Several Republican senators congratulated Vice President-elect Kamala Harris on her electoral victory

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Several Republican senators congratulated Vice President-elect Kamala Harris on her electoral victory, even as many of them publicly rally behind President Trump’s efforts to fight the election results.

Sens. Tim Scott, R-S.C., James Lankford, R-Okla., Mike Rounds, R-S.D., and Ben Sasse, R-Neb., all approached Harris to congratulate her Tuesday on the Senate floor as the chamber voted on Federal Reserve board nominee Judy Shelton.

It marked the first time that Harris, a California senator, has appeared on Capitol Hill since becoming vice president-elect.

Trump has refused to concede since Fox News and other media organizations projected that President-elect Joe Biden had defeated him in the presidential election. Instead, his campaign is forging ahead with a series of legal challenges against the voting results.

The president’s GOP allies have so far stood by him.

Last week, Senate Majority Leader Mitch McConnell, the top Republican in Congress, said that Trump is “within his rights” to challenge the outcome, and criticized Democrats for expecting the president to concede.

“President Trump is 100% within his rights to look into allegations of irregularities and weigh his legal options,” McConnell said. “Let’s not have any lectures about how the president should immediately, cheerfully accept preliminary election results from the same characters who just spent four years refusing to accept the validity of the last election.”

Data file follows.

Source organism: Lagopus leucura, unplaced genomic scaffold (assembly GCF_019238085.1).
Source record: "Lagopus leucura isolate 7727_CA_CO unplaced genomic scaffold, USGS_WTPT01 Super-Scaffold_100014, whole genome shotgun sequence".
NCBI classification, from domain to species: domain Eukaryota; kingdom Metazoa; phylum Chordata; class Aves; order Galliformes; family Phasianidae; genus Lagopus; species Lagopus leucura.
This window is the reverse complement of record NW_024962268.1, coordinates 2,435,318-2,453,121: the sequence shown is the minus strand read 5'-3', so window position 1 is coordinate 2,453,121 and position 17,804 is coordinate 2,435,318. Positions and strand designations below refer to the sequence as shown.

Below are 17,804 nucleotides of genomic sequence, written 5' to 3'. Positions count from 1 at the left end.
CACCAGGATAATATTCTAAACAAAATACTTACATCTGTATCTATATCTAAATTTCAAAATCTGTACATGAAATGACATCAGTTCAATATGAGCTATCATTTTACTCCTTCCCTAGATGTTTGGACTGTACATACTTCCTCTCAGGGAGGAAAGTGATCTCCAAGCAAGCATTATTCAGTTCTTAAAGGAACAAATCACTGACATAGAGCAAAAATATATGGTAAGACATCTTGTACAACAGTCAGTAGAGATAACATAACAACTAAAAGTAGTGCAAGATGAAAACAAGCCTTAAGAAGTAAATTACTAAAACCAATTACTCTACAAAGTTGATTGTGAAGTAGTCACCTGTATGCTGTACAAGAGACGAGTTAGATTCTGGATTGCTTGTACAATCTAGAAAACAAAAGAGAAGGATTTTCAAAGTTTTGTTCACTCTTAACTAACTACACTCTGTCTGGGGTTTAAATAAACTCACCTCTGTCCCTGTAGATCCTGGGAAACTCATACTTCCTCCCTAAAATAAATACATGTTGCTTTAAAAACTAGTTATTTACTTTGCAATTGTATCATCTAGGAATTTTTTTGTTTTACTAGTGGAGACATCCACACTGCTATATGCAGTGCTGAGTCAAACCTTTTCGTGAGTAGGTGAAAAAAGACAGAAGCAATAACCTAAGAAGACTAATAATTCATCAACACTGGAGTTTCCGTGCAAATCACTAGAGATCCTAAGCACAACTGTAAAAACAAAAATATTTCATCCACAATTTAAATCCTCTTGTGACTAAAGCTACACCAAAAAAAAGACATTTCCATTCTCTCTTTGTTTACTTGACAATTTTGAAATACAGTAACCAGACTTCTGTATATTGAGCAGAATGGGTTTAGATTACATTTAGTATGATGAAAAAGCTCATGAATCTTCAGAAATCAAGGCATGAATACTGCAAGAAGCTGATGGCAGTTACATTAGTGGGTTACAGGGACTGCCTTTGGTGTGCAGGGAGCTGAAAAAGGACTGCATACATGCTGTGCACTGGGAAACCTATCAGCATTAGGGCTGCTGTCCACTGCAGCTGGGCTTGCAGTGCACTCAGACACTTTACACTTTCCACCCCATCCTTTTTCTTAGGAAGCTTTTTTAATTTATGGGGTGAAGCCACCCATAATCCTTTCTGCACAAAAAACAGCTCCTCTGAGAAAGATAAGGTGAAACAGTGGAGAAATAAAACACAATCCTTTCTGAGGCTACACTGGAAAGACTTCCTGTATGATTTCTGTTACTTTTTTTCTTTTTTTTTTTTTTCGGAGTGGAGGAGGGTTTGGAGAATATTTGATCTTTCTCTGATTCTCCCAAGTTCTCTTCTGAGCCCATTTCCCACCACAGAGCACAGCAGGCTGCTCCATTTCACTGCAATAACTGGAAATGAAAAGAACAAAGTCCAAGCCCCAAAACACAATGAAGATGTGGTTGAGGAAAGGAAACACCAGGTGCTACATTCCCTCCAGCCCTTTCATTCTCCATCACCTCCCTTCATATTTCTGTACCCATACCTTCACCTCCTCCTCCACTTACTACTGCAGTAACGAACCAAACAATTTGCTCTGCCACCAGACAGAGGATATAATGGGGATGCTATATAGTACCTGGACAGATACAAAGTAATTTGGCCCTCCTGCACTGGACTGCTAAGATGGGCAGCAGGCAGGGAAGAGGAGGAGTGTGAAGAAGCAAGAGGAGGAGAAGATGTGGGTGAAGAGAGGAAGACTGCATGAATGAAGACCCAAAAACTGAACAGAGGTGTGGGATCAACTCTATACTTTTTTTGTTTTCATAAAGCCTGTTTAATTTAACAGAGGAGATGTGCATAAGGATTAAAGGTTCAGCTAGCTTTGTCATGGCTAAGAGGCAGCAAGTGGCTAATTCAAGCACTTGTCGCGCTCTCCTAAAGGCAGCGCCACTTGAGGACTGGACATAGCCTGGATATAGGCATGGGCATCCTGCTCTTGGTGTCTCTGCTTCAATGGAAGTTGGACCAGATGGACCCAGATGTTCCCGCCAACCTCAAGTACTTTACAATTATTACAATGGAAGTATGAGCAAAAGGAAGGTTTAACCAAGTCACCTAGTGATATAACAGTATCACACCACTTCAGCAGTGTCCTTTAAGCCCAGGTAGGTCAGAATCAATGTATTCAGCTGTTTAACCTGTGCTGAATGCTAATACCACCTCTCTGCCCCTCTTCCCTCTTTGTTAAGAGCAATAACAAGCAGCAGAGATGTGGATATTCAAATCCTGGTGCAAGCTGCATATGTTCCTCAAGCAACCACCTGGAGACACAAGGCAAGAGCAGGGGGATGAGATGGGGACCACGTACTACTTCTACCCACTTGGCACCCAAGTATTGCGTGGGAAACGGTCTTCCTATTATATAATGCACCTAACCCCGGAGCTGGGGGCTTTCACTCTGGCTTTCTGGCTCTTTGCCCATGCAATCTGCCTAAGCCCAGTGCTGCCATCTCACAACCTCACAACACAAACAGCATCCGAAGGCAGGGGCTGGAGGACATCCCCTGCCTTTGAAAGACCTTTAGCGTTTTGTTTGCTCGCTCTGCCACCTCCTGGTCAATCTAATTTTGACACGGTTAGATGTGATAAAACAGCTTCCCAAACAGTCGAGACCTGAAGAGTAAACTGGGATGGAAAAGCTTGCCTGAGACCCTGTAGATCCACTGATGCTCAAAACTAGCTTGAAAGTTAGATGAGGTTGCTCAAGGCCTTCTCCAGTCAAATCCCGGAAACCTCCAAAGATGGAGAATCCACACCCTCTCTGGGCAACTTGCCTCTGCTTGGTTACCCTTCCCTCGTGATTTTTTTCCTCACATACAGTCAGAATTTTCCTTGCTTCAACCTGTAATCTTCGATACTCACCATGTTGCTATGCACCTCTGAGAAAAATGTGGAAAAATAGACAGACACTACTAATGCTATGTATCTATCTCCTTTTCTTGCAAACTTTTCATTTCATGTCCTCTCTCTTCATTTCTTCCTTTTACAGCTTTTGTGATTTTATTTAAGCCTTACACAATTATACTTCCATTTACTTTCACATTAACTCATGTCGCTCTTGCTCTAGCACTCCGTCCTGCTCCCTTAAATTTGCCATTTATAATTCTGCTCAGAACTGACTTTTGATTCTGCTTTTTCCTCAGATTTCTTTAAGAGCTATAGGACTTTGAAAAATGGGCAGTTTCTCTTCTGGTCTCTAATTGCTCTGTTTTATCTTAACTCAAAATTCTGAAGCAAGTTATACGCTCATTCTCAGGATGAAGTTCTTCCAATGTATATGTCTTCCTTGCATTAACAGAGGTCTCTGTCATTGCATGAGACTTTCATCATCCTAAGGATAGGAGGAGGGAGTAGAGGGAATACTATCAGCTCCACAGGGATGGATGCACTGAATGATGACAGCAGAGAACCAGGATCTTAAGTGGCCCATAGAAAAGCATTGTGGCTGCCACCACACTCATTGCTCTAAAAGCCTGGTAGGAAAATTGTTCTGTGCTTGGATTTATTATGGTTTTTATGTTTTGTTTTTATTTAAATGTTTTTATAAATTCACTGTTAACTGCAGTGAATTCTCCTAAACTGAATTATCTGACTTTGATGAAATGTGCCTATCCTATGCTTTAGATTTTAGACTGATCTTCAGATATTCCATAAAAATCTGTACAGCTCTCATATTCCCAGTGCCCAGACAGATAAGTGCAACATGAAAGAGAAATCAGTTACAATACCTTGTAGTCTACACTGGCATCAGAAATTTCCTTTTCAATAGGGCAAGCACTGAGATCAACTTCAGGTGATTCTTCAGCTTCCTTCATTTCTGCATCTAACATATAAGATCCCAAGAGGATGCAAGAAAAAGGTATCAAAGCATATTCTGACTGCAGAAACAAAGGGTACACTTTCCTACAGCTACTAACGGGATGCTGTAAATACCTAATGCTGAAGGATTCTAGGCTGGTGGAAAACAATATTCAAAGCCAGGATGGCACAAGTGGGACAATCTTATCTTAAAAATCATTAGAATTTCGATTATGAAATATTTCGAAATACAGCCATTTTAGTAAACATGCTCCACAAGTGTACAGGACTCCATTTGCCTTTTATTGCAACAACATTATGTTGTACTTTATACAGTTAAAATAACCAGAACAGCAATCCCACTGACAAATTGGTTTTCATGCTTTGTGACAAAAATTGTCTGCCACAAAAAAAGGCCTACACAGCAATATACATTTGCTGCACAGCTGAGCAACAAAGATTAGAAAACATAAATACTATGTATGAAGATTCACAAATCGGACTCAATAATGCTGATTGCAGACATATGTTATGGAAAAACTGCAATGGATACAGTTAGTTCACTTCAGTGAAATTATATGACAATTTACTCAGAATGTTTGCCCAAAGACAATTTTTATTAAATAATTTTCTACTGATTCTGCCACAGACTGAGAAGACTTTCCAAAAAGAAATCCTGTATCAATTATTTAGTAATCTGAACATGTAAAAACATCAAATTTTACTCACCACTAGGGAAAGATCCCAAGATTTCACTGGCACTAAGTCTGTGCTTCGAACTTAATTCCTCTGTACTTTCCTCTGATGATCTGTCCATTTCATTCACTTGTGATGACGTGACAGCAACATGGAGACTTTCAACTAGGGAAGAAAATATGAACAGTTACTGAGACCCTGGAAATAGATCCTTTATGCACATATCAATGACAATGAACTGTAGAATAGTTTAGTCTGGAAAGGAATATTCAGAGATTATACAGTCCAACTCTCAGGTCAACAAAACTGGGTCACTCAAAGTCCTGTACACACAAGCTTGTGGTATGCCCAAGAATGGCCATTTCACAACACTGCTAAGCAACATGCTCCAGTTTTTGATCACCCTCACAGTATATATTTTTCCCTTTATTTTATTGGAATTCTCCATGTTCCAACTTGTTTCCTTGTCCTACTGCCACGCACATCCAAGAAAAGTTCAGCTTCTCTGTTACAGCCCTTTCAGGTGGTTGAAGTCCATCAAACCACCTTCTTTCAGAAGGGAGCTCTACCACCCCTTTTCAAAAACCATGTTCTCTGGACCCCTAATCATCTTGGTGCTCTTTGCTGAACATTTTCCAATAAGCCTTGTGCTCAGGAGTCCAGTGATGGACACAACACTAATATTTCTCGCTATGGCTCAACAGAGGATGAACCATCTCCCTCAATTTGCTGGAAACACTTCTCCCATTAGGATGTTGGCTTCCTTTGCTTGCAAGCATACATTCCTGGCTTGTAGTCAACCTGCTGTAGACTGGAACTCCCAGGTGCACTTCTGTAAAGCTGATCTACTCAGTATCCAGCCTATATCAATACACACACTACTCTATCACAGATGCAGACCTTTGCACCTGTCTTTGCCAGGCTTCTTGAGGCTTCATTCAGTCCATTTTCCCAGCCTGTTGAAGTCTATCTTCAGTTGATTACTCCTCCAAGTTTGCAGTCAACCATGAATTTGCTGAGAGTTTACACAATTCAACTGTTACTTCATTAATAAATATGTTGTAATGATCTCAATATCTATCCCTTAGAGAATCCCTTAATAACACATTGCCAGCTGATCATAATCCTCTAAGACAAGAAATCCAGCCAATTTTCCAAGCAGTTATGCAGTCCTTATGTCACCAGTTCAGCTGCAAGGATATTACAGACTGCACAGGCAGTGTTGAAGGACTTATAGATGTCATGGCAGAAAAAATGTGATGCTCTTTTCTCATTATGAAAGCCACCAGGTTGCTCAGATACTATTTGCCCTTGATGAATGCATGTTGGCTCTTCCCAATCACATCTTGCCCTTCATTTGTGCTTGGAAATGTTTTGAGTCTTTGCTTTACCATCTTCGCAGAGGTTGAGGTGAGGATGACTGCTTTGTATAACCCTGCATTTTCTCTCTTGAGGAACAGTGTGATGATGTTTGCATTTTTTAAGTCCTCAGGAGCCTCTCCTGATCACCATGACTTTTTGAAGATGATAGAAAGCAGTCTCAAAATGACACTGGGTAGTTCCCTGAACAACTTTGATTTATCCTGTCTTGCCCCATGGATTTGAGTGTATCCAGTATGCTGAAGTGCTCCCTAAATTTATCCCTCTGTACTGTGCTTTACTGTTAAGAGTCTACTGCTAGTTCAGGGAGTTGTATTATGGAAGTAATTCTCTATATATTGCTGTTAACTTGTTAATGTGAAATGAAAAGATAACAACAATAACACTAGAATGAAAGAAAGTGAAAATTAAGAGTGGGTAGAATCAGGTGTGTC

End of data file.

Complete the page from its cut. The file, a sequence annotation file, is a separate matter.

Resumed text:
Just a handful of Republicans, including Sasse, as well as Utah Sen. Mitt Romney and Maine Sen. Susan Collins, have acknowledged Biden as the likely winner of the election.

Sen. Lindsey Graham, R-S.C., — one of the most vocal defenders of the president — also gave a fist bump to Harris, though he said later that he was “just saying hello.”

“I haven’t seen her in a while. If it works out and they make it, I told her I wish her well and try to work where we can. We will know here in a month or so or less,” Graham told CNN.

Graham came under scrutiny earlier in the week after the Georgia Secretary of State Brian Raffensperger, a Republican, accused the senator of personally pressuring him to throw out some legal mail-in ballots during a mandatory recount.

Graham has denied the accusations.

“I know what I talked to the secretary of state about, and it wasn’t for him to throw out ballots, that was beyond bizarre and ridiculous,” Graham said in an interview with Fox News’ Sean Hannity on Tuesday. “I was talking about a system and how it works and to make sure we have confidence in it.”

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